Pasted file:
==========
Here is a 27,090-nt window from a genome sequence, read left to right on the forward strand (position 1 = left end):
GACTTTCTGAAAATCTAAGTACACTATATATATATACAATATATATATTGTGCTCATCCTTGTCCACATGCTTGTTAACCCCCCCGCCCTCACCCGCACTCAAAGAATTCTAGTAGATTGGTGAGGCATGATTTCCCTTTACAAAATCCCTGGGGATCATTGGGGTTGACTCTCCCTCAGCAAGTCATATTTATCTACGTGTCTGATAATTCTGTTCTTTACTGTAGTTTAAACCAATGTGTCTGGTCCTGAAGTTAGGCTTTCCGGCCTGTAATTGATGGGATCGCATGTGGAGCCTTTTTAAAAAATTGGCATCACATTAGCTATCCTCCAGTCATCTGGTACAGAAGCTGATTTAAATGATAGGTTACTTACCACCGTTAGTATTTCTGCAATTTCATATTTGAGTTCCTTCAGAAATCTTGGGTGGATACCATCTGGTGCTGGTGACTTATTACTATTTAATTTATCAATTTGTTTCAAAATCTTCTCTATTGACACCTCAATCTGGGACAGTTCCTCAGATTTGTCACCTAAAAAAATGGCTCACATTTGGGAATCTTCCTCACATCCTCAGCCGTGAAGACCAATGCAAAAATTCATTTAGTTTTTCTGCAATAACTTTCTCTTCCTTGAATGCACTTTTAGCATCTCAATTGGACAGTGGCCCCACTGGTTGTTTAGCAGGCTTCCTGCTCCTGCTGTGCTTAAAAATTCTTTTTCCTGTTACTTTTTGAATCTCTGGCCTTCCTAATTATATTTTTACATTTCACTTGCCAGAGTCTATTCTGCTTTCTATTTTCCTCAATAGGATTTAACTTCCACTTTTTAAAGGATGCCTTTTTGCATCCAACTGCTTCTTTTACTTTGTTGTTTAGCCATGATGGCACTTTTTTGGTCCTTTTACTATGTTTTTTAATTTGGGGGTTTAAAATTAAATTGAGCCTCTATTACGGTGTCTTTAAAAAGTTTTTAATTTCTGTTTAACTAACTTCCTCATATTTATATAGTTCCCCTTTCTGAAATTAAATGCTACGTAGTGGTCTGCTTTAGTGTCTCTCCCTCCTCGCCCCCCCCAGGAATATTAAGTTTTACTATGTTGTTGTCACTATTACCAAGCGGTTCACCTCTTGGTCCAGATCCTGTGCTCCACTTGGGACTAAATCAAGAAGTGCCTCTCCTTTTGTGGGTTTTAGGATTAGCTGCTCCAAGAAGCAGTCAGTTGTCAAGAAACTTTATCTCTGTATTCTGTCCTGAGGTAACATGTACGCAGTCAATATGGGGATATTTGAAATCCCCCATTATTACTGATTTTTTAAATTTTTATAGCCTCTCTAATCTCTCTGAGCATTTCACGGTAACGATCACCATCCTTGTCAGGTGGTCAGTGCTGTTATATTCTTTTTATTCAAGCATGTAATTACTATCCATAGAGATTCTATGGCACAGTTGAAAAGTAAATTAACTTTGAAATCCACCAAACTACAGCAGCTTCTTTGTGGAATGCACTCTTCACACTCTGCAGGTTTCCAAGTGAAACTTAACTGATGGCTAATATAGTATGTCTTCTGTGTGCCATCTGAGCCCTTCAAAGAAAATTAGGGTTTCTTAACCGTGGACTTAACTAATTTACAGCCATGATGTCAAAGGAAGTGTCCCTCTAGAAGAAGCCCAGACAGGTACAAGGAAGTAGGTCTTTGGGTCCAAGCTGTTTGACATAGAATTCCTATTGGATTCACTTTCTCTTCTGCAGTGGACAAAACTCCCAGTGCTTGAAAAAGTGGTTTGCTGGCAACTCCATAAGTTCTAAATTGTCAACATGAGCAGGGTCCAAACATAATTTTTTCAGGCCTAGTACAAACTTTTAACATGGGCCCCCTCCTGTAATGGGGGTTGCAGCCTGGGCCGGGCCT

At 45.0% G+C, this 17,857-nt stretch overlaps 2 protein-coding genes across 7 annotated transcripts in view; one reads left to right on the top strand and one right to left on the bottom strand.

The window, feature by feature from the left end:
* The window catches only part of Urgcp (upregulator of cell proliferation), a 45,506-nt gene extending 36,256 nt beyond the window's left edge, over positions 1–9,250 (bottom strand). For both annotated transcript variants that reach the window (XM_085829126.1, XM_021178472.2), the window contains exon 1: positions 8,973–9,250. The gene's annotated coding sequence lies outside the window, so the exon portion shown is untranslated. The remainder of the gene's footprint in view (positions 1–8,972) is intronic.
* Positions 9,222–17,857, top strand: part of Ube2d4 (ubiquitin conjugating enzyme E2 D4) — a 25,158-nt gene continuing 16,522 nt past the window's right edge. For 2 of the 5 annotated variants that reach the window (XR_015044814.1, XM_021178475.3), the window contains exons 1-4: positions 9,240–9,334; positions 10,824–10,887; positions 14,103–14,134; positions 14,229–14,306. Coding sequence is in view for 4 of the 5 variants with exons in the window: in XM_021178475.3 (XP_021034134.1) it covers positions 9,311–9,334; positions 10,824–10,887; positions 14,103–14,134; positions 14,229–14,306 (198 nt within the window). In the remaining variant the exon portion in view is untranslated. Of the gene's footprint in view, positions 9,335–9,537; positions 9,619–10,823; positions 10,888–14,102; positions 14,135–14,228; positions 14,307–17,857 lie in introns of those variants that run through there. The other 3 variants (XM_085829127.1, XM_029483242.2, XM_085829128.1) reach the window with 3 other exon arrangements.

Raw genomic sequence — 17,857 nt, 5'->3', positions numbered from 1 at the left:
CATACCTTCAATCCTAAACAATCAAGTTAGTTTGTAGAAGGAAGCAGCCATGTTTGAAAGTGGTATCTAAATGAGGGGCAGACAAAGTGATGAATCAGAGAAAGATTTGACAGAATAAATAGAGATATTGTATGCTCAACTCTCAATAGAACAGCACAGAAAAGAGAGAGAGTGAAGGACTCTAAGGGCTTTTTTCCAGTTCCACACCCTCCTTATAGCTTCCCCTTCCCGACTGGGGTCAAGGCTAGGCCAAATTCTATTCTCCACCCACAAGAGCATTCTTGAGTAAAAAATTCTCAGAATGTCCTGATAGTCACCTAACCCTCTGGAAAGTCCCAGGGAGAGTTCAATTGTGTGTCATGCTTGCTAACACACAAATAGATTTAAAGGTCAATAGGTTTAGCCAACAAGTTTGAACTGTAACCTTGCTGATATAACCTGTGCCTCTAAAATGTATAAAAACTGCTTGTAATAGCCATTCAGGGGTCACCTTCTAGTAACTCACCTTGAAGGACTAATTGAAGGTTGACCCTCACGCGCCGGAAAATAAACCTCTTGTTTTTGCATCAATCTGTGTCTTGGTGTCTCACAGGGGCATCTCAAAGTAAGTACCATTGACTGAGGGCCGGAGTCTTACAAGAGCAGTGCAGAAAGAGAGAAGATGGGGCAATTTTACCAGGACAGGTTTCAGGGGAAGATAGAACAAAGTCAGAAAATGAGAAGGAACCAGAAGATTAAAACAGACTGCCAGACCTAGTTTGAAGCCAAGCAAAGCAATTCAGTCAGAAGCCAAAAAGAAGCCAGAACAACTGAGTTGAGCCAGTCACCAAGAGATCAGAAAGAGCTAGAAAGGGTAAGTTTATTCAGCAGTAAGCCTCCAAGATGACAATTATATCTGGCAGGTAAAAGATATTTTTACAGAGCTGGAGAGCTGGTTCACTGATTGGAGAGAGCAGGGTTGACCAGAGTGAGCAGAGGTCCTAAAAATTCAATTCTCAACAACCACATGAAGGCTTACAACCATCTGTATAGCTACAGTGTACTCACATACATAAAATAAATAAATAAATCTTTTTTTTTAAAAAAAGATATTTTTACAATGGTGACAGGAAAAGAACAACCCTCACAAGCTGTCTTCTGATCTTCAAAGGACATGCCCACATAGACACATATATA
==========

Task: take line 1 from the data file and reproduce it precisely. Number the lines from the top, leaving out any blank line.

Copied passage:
Here is a 27,090-nt window from a genome sequence, read left to right on the forward strand (position 1 = left end):